By: Stuart P. Meyer
There has been significant commentary, both before and after the Supreme Court’s decision in Alice, that the various judicially created exceptions to patentability under 35 USC § 101 are not only sound, but are also constitutionally mandated. For instance, a major thesis of the ACLU’s amicus brief in Alice was that the First Amendment naturally limits § 101, as “patents giving control over intellectual concepts and abstract knowledge or ideas—and thus limiting free thought—would violate the First Amendment.”
The Court may have already given some guidance in this area, and lower courts appear to be listening. In a September 4 decision, one judge in the Central District of California had no difficulty dismissing, via FRCP 12(b)(6), an infringement complaint because the court found that the three patents-in-suit did not satisfy § 101, based on the judicially created exceptions as taught by Alice. Eclipse IP LLC v. McKinley Equipment Corp., Case No. SACV 14-742-GW (C.D. Cal. September 4, 2014). Judge George Wu observed that Justice Kennedy in Bilski, delivering the opinion of the Court explained the limitations on § 101. The pertinent portion of Bilski reads: “While these exceptions are not required by the statutory text, they are consistent with the notion that a patentable process must be ‘new and useful.’ And, in any case, these exceptions have defined the reach of the statute as a matter of statutory stare decisis going back 150 years.”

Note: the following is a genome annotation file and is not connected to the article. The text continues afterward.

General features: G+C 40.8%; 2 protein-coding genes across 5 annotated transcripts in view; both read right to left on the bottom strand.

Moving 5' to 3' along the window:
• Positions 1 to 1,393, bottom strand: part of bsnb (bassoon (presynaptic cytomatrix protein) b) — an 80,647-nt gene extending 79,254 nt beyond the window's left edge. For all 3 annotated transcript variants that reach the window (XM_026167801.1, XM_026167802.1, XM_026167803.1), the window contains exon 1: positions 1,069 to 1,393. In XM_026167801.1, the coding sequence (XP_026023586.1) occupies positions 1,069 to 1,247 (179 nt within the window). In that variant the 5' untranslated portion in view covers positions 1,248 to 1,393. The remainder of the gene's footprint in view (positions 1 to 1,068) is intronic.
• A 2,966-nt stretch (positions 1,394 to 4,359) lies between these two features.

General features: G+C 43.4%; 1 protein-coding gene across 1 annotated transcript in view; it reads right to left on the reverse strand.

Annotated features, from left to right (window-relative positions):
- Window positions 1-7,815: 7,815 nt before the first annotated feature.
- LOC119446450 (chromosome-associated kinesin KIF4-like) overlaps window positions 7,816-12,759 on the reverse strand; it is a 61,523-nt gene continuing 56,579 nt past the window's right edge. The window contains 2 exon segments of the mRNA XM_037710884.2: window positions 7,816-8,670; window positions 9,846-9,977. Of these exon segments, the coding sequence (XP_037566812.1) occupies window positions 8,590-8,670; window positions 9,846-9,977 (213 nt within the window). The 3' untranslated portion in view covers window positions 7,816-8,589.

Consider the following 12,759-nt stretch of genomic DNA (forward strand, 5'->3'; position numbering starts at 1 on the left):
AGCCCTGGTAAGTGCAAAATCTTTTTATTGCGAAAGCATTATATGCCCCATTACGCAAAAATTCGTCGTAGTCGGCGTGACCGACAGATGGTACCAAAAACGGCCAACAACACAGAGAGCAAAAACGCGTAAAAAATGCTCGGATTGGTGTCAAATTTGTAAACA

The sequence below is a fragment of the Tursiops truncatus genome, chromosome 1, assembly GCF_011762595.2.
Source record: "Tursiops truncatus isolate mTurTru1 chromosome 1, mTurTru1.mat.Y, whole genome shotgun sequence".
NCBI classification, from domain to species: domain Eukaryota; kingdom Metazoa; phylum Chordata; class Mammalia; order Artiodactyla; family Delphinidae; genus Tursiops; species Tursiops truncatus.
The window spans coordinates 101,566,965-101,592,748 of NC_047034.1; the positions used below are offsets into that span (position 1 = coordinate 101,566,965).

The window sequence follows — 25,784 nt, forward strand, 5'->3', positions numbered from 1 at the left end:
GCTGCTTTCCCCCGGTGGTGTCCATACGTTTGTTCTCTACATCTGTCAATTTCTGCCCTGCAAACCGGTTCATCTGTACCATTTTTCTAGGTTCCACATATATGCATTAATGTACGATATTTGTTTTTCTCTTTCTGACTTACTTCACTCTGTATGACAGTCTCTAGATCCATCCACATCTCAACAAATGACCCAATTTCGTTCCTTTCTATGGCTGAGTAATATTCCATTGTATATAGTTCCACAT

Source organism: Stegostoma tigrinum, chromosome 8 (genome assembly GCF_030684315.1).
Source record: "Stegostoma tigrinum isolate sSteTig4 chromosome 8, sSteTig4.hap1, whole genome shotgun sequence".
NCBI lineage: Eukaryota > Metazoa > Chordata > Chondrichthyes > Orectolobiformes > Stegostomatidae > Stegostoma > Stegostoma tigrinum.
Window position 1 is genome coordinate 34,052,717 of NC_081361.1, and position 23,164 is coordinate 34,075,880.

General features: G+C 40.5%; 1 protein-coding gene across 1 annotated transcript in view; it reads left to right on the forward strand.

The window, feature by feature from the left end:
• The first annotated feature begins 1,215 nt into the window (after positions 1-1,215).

Judge Wu paused on the term “statutory stare decisis,” commenting in a footnote that it was apparently used for the first time by Justice Scalia in 2007 and adopted by Justice Ginsburg thereafter. After pointing to the several uses of this term and, in particular, its use in CSX Transp., Inc. v. McBride, 131 S. Ct. 2630, 2641 (2011), Judge Wu made the following note: “The context there makes clear that the phrase refers to the principle that ‘[c]onsiderations of stare decisis have special force in the area of statutory interpretation, for here, unlike in the context of constitutional interpretation, the legislative power is implicated, and Congress remains free to alter what we have done.’ Patterson v. McLean Credit Union, 491 U.S. 164, 172-173 (1989).
Judge Wu dutifully applied the Alice two-step test to invalidate the patents-in-suit. In so doing, however, he appears to have been at least somewhat critical of the approach. First, he stated, “Describing this as a two-step test may overstate the number of steps involved.” After a brief explanation of the test, he observed, “So, the two-step test may be more like a one step test evocative of Justice Stewart’s most famous phrase. See Jacobellis v. State of Ohio, 378 U.S. 184, 197 (1964) (Steward, J. concurring) (‘I shall not today attempt further to define the kinds of material I understand to be embraced within that shorthand description; and perhaps I could never succeed in intelligibly doing so. But I know it when I see it . . . .’). Judge Wu concluded, “Thus, so far, the two-part test for identifying an abstract idea appears to be of limited utility, while comparisons to previously adjudicated patents—or more precisely, to past cases’ characterizations of those patents—have done the heavy lifting. It remains true that ‘[t]he life of the law has not been logic: it has been experience.’ Oliver Wendell Holmes, Jr., The Common Law 1 (1881).” (Citations omitted).